Photo, right, by Ty Swenson. Left, courtesy of Port of Seattle.
Left, an overhead view of the East Marginal Way Grade Separation completed in spring of 2012. Right, Dan Gatchett speaks on behalf of freight companies during the dedication ceremony on April 11. The new roadway looms in the background.

Port completes $52 million E. Marginal Way Grade Separation: Expected to improve freight movement, ease gridlock

The Port of Seattle and their partners celebrated the completion of the $52 million E. Marginal Way grade separation project on April 11. The new elevated overpass is intended to “improve road and rail access to port terminals,” rail yards and manufacturing and distribution facilities, according to the Port.

By creating dedicated lanes for freight traffic, the roadway should also reduce the number of freight trucks on other thoroughfares and ease the commute for West Seattleites headed east, according to Peter McGraw with the Port.

The $52.7 million tab was picked up in majority by the Port ($18.8 million). The rest was covered by the Washington State Transportation Improvement Board ($10.3 million), City of Seattle ($1.6 million), BNSF and UPRR railroads ($1.43 million), State Freight Mobility Strategic Investment Board ($6.9 million), federal grants ($10.8 million) and federal stimulus money ($2.88 million).

Port of Seattle hopes the roadway, part of Duwamish Ave. South near the West Seattle Bridge, will help in achieving their Century Agenda goal to “expand the port’s cargo handling capacity to 3.5 million twenty foot containers a year by 2037,” McGraw wrote. The port currently moves around 2 million containers a year.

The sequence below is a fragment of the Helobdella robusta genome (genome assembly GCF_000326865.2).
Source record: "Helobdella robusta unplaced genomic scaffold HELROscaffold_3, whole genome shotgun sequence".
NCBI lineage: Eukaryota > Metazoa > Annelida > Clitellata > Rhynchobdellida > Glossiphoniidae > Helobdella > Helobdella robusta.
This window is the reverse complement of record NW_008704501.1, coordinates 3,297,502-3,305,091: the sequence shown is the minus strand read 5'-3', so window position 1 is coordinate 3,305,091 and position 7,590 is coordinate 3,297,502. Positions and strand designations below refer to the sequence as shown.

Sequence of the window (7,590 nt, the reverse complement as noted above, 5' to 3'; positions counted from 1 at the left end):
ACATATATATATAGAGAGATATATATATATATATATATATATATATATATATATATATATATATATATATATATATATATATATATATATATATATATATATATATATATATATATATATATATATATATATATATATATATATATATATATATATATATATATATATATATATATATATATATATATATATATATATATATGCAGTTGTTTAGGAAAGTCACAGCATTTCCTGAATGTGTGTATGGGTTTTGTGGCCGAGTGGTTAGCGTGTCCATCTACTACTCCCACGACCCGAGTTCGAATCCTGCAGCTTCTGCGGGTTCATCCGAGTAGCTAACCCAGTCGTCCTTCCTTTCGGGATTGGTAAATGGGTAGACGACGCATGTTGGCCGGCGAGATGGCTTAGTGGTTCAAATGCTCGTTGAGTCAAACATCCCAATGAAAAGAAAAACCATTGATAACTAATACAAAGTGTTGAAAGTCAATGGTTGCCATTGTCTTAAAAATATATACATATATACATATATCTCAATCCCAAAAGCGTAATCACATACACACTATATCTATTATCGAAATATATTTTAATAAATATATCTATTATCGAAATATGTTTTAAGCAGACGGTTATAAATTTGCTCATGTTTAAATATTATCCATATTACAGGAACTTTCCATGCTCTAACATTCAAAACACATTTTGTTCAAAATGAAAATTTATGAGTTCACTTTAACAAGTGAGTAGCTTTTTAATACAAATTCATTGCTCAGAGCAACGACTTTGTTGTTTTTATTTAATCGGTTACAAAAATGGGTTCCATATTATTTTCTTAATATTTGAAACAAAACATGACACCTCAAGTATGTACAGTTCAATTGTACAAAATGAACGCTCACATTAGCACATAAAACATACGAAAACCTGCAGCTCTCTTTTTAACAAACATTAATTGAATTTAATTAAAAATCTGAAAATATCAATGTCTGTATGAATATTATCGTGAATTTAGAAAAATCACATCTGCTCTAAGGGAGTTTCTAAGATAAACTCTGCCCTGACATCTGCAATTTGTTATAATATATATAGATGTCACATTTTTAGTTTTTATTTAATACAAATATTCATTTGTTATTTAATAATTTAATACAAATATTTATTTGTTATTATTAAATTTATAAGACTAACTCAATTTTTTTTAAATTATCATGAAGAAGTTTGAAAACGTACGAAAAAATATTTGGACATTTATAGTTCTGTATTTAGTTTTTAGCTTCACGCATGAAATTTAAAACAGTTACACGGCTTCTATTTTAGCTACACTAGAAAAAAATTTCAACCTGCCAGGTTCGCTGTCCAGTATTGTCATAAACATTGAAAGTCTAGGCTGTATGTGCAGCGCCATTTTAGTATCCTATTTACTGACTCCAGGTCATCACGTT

The dedication ceremony on April 11 brought together a number of speakers to comment on the project, located at Duwamish Ave. South near the West Seattle Bridge.

Port of Seattle Commissioner John Creighton said the project was first conceived in the 90s, although they did not actually break ground until 2007.

“This project is an important piece of infrastructure for the port,” he said. “It will make it easier to move commerce through our harbor ... and raising the roadway over the railroad tracks improves safety and efficiency and eliminates idling by cars and trucks waiting for trains to clear the intersection, and so it offers environmental benefits as well.”

The port estimated 270 hours of daily traffic delays at railroad tracks in the area in 2010.

Seattle Department of Transportation Director Peter Hahn (speaking on behalf of Mayor McGinn) said, “While this is a great example of a project we have done in partnership, we are not going to stop here. We have a lot more to do in the way of moving freight efficiently from ship to train to highway to the rest of the country.

“We are very excited about this, and we just hope there will be much more to come…” he added.

Kathleen Turner, director of WSDOT Highways and Local Programs commended the project for bringing in a number of partners.

“The state budget crisis is continuing, the uncertainty at the federal level of transportation funding really is going to require more partnerships to get these projects done …,” she said.

Dan Gatchett, board chair of the Freight Mobility Strategic Investment Board (representing freight and railroad companies) said, “As little as ten years ago there was a common phrase in our industry, ‘Freight has no voice,’ but it is clear by this dedication freight does have a voice.”

More information can be found at the Port of Seattle website.

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